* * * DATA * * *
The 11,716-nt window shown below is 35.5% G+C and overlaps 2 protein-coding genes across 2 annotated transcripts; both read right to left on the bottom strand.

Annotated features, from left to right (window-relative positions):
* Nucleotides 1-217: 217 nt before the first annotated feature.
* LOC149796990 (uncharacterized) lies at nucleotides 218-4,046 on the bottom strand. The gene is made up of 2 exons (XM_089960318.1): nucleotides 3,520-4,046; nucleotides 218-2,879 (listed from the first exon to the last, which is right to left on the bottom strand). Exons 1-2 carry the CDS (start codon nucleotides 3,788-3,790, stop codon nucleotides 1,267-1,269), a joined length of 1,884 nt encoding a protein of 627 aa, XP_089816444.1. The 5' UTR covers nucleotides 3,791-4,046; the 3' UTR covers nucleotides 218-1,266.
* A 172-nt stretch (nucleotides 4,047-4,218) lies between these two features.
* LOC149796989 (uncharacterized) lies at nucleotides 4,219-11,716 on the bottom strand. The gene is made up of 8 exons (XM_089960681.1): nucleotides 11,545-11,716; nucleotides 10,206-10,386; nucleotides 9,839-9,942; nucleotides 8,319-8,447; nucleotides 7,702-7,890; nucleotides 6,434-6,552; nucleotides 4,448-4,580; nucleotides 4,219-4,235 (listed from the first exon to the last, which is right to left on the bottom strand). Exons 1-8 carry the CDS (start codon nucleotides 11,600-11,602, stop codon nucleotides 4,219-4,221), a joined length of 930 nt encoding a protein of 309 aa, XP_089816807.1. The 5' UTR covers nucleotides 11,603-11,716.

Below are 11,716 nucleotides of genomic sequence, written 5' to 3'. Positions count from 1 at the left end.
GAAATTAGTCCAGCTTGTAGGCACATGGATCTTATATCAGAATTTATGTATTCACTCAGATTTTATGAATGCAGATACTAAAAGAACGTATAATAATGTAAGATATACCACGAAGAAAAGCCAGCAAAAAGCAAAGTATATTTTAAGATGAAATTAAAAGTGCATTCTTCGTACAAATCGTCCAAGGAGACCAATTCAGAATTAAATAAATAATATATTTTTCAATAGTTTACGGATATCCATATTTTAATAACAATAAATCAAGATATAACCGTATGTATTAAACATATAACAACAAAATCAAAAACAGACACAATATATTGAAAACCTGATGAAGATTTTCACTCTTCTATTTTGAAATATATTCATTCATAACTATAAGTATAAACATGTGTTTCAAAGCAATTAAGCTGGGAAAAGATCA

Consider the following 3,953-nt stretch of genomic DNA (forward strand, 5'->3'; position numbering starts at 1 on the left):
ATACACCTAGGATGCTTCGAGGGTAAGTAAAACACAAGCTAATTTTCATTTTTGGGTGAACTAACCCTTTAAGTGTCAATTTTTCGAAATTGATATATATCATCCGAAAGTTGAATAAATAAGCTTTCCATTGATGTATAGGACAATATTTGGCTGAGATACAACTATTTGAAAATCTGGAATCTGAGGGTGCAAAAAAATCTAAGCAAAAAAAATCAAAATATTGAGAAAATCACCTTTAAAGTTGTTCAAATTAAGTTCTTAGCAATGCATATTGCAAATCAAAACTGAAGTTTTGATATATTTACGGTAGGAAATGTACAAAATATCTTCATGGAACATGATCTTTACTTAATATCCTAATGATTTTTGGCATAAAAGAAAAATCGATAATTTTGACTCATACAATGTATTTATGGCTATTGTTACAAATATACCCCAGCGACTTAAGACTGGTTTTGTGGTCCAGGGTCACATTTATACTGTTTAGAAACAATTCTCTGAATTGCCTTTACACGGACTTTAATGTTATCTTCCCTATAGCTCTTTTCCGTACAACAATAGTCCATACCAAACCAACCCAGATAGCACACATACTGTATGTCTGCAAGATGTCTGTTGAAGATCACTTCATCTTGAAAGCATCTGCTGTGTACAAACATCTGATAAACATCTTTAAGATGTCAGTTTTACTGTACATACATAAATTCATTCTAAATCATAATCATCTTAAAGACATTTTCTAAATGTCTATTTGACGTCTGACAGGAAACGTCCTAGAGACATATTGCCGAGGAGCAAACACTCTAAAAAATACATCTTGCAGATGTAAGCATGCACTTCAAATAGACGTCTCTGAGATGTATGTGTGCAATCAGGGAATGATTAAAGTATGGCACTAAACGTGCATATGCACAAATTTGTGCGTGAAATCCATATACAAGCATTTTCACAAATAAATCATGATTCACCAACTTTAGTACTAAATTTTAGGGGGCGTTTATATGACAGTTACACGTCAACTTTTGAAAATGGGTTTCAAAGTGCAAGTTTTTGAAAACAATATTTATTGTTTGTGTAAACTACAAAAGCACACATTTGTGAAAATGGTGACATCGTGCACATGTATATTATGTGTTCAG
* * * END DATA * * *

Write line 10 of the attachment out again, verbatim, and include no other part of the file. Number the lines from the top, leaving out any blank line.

ATACACCTAGGATGCTTCGAGGGTAAGTAAAACACAAGCTAATTTTCATTTTTGGGTGAACTAACCCTTTAAGTGTCAATTTTTCGAAATTGATATATATCATCCGAAAGTTGAATAAATAAGCTTTCCATTGATGTATAGGACAATATTTGGCTGAGATACAACTATTTGAAAATCTGGAATCTGAGGGTGCAAAAAAATCTAAGCAAAAAAAATCAAAATATTGAGAAAATCACCTTTAAAGTTGTTCAAATTAAGTTCTTAGCAATGCATATTGCAAATCAAAACTGAAGTTTTGATATATTTACGGTAGGAAATGTACAAAATATCTTCATGGAACATGATCTTTACTTAATATCCTAATGATTTTTGGCATAAAAGAAAAATCGATAATTTTGACTCATACAATGTATTTATGGCTATTGTTACAAATATACCCCAGCGACTTAAGACTGGTTTTGTGGTCCAGGGTCACATTTATACTGTTTAGAAACAATTCTCTGAATTGCCTTTACACGGACTTTAATGTTATCTTCCCTATAGCTCTTTTCCGTACAACAATAGTCCATACCAAACCAACCCAGATAGCACACATACTGTATGTCTGCAAGATGTCTGTTGAAGATCACTTCATCTTGAAAGCATCTGCTGTGTACAAACATCTGATAAACATCTTTAAGATGTCAGTTTTACTGTACATACATAAATTCATTCTAAATCATAATCATCTTAAAGACATTTTCTAAATGTCTATTTGACGTCTGACAGGAAACGTCCTAGAGACATATTGCCGAGGAGCAAACACTCTAAAAAATACATCTTGCAGATGTAAGCATGCACTTCAAATAGACGTCTCTGAGATGTATGTGTGCAATCAGGGAATGATTAAAGTATGGCACTAAACGTGCATATGCACAAATTTGTGCGTGAAATCCATATACAAGCATTTTCACAAATAAATCATGATTCACCAACTTTAGTACTAAATTTTAGGGGGCGTTTATATGACAGTTACACGTCAACTTTTGAAAATGGGTTTCAAAGTGCAAGTTTTTGAAAACAATATTTATTGTTTGTGTAAACTACAAAAGCACACATTTGTGAAAATGGTGACATCGTGCACATGTATATTATGTGTTCAG